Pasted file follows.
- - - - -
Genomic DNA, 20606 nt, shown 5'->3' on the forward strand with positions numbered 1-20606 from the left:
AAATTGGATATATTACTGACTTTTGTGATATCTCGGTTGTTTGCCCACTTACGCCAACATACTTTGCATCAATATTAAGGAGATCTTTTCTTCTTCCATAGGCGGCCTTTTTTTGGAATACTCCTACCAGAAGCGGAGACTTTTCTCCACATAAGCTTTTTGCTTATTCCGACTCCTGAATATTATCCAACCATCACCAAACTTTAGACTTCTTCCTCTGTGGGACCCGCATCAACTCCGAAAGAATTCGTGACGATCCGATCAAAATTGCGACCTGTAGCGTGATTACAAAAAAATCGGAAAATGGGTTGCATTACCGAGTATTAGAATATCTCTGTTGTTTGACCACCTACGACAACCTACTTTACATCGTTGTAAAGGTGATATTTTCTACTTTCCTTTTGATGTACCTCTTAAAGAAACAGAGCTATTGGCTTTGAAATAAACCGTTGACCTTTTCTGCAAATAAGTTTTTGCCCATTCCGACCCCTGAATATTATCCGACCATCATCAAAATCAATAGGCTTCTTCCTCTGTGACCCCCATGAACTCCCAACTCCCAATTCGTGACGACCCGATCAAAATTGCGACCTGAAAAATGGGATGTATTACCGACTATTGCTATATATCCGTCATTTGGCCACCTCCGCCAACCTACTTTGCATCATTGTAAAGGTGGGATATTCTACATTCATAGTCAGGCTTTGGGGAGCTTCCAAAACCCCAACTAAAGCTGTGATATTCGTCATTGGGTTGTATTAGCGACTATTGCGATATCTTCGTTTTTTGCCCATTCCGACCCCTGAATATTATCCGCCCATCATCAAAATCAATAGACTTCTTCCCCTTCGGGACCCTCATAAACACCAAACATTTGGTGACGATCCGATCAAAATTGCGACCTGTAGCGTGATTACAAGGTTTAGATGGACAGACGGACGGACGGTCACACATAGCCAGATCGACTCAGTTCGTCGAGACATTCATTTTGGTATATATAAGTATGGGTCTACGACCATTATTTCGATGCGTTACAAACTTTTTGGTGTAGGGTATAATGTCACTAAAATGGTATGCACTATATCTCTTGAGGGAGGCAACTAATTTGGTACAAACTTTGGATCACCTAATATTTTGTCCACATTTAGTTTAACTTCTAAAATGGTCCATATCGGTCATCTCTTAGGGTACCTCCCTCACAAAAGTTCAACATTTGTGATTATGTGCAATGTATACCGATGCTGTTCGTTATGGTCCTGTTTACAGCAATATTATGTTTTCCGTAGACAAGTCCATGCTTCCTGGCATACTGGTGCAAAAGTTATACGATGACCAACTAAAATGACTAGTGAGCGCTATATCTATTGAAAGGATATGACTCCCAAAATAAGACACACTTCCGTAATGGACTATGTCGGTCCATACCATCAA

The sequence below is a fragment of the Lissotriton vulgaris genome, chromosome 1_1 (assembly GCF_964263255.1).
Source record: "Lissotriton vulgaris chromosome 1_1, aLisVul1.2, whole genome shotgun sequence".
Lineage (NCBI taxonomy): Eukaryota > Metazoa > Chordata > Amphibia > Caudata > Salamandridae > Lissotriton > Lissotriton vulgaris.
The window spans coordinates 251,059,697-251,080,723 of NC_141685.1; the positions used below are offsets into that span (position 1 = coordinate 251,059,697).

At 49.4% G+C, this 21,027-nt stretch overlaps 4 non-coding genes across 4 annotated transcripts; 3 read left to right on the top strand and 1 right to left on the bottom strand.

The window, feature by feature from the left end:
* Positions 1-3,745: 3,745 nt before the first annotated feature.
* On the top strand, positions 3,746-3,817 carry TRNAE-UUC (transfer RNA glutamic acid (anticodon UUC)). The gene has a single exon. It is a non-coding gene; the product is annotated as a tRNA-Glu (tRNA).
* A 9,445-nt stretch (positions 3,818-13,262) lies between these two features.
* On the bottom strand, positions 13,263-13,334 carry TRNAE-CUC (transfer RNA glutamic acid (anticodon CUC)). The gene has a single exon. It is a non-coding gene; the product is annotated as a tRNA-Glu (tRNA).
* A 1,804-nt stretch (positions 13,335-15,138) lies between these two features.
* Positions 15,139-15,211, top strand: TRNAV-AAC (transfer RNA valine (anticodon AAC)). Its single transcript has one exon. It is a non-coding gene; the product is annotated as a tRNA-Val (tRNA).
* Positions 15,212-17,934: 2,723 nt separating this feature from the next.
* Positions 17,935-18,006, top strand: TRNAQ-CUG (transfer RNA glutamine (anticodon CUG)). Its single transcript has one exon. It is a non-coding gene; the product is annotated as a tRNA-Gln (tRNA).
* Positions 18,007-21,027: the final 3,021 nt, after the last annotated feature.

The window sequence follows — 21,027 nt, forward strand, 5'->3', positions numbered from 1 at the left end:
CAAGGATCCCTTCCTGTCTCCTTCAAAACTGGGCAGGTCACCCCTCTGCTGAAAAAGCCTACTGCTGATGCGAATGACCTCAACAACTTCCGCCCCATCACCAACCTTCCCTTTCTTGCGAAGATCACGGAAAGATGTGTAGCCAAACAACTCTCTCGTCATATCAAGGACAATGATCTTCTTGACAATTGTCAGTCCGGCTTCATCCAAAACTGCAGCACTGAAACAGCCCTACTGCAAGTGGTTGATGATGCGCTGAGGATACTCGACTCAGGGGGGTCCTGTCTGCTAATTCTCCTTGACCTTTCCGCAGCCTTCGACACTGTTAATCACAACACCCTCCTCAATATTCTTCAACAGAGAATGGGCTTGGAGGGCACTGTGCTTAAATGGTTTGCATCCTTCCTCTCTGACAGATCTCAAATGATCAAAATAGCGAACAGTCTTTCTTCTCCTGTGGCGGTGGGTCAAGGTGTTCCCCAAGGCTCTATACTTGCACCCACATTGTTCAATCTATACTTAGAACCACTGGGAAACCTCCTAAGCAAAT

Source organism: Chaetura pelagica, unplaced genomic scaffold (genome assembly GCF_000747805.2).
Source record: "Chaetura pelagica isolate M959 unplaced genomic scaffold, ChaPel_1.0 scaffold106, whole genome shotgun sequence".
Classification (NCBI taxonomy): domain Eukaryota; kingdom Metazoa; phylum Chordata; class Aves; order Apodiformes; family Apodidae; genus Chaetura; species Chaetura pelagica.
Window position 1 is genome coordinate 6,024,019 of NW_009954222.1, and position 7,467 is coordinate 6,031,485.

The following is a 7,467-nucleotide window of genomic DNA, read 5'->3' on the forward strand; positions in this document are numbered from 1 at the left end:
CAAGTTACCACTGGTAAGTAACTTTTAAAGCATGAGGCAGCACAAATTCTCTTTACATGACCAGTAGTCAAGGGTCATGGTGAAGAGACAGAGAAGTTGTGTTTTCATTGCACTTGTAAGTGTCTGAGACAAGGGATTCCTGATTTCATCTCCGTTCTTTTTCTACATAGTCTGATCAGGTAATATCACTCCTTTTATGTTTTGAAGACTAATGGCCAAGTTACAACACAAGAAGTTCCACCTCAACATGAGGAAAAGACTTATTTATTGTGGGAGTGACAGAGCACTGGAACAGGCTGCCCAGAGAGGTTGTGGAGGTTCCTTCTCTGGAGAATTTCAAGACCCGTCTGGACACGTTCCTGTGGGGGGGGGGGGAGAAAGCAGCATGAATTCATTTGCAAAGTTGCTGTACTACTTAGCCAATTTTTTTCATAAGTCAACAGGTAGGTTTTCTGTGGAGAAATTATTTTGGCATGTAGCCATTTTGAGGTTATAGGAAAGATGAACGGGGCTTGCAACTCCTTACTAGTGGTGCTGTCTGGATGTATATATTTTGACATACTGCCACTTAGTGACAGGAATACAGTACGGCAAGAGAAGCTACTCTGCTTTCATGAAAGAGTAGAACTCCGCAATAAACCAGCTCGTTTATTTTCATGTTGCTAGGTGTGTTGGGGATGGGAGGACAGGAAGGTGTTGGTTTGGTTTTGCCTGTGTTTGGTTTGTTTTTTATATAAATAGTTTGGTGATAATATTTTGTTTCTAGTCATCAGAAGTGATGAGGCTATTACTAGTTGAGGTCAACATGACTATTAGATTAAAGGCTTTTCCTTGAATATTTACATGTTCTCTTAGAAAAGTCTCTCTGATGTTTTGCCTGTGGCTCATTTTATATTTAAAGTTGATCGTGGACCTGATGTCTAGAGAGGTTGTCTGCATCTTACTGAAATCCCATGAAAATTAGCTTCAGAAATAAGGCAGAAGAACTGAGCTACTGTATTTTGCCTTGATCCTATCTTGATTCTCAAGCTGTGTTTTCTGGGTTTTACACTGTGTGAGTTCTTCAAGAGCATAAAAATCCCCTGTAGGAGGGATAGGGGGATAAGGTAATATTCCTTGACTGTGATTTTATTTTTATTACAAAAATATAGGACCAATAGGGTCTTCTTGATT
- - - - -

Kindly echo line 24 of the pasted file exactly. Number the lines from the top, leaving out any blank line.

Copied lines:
The following is a 7,467-nucleotide window of genomic DNA, read 5'->3' on the forward strand; positions in this document are numbered from 1 at the left end: